One object of this invention is the preparation of high polymeric substances inrliquid form wherein the liquid consists of a single and continuous phase in which the major portion of the polymer comprises a hydrous complex of a suitable inorganic oxide.

Materials which are effective in the practice of this invention are metals or combinations of metals whose salts produce hydrated oxides, more properly designated as hydrous oxides or hydrous oxide derivatives, as precipitates formed on neutralization of water solutions of such salts with alkalies. These precipitates form at a pH more acid than 7 and are not hydroxides. One distinguishing characteristic of hydrous oxides-f the metals to which the present invention is applicable is that if the precipitate is thoroughly washed and is then dispersed in distilled water a pH of less than Twill also be obtained.

It is therefore proper to consider those hydrous oxides suitable for the preparation of the polymeric materials to which the present specification is addressed as weakly acidic hydrous materials.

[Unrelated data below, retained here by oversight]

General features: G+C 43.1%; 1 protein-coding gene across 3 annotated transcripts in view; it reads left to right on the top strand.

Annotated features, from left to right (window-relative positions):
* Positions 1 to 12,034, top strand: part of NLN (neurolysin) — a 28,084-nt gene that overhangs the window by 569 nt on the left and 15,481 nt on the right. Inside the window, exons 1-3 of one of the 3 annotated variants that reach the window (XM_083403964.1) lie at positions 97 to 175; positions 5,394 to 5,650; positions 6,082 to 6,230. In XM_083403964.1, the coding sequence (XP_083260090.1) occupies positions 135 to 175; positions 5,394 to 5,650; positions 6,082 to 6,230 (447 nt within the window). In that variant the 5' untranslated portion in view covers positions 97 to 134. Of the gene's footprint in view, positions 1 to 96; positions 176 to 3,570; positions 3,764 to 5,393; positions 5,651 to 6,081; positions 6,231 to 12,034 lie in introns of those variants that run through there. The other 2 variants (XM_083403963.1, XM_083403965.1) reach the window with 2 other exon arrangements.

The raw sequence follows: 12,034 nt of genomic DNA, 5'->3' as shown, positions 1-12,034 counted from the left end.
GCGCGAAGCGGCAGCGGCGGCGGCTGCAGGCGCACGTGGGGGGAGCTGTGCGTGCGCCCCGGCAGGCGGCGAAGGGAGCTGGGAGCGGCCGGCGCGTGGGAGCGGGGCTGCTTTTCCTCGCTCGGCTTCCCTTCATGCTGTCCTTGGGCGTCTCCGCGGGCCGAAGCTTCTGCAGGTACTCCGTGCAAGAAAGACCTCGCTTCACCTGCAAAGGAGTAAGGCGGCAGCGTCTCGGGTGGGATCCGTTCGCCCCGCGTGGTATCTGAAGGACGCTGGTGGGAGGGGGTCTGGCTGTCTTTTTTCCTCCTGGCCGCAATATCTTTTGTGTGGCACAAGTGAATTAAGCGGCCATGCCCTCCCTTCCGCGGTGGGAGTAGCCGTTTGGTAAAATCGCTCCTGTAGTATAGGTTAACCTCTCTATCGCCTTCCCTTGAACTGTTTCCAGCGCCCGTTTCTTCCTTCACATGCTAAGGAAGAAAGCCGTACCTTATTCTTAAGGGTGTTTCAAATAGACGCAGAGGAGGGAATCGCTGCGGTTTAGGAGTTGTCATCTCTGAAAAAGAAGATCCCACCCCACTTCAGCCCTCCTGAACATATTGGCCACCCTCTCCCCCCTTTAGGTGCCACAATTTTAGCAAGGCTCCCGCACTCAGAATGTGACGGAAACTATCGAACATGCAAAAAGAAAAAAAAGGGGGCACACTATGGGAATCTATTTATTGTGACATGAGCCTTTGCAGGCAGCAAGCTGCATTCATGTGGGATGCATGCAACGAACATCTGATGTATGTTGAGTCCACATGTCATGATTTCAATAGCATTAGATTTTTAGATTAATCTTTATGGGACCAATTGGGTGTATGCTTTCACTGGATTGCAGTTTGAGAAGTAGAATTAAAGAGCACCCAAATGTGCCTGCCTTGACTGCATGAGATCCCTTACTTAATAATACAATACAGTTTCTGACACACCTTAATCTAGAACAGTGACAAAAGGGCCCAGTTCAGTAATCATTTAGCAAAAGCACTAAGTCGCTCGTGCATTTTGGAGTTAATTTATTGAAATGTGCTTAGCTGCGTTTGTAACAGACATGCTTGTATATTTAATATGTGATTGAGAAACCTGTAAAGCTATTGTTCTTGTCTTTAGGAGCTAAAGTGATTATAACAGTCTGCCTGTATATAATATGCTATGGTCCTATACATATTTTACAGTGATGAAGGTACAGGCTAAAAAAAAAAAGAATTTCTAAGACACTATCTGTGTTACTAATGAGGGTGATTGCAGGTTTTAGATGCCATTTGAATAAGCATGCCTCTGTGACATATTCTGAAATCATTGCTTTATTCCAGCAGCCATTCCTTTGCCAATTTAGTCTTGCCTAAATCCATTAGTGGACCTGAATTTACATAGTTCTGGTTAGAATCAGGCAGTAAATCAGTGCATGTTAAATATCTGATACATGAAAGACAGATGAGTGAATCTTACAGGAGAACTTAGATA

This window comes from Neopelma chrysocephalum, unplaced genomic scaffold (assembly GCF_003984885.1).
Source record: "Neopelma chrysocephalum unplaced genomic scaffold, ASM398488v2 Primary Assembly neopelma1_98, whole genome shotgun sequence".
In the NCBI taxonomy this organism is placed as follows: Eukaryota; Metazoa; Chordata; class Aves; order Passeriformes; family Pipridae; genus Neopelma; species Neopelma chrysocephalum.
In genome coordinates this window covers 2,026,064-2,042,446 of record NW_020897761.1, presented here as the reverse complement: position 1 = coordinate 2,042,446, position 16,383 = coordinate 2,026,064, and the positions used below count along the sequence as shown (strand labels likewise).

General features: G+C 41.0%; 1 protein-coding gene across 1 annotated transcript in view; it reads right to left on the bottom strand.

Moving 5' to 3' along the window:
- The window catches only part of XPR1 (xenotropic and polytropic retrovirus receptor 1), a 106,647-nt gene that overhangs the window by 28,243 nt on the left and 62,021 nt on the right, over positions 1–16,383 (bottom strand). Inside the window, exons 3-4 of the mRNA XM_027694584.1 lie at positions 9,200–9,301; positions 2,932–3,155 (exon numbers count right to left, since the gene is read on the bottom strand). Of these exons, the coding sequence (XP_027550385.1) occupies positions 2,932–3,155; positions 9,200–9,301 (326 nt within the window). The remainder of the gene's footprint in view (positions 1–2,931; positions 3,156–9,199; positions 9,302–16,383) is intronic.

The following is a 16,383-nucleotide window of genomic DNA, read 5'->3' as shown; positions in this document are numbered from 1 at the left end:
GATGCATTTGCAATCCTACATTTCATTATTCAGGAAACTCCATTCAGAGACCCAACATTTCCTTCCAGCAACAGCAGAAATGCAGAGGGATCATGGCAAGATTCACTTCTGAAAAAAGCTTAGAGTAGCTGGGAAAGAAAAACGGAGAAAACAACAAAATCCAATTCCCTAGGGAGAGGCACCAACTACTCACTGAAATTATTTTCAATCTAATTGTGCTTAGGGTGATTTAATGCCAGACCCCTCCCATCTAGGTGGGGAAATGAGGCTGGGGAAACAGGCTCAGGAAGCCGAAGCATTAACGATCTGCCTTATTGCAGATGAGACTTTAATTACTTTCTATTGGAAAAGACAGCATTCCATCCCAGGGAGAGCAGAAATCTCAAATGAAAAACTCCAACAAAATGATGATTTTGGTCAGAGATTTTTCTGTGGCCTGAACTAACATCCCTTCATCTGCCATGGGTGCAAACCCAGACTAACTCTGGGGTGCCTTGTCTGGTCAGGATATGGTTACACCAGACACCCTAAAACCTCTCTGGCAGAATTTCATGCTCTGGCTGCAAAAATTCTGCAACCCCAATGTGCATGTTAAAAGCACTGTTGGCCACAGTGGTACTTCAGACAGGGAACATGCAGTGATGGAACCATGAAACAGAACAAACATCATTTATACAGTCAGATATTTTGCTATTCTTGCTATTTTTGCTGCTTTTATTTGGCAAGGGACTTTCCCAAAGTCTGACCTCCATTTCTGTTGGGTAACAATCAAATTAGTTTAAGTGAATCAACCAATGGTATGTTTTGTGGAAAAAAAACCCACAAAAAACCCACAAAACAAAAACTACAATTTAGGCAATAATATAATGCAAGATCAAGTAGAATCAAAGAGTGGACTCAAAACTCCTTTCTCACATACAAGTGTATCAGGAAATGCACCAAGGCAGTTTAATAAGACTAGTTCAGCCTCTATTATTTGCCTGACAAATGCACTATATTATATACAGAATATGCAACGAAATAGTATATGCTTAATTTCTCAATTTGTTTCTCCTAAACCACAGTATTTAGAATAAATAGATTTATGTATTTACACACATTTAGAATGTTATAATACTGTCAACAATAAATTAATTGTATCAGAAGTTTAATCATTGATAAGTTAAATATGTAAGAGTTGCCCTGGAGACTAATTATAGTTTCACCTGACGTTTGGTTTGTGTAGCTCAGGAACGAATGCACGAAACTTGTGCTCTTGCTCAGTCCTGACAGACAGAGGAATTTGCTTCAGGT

Hydrous oxides which require alkaline conditions or a pH higher than 7 for their precipitation, or which in freshly precipitated and washed form. and dispersed in Water yield a pH higher than 7 are not effective by themselves in the practice of this invention. The acidic condition is the important limiting factor which thus enables combinations of materials to be utilized so that the sum total is acid in character, even though one of the ingredients forms an alkaline hydrate. For example, the alkaline earths by themselves will not fit the requirements, but when combined with acid hydroxides or hydrous oxides, the combination maybe made to fit the requirement, providing there is sumcient excess of the acidic hydrous oxide. Specifically, zirconium fits the description very well, whereas calcium does not, but a combination comprising a mixture of the two in which the hydrous oxide of zirconium is a major constituent will meet the requirement and thus enable a fiber to be produced containing significant proportions of calcium oxide in its makeup by virtue attain Patented Apr. 2?, H965 of recognition of the limitation with regard to pH. The most acid of the elements to which the invention is applicable is titanium, and this will then accommodate substantially larger proportions ofbasic materials than the other elements listed below. Thorium is the least acid of the hydrous oxidesin the list, and as a mattter of fact, itis a borderline case. One would have to operate with exceptional care in order to make thorium fully effective by itself. Additions of even small amounts of titania or zirconia will rectify this situation with regard to thoria.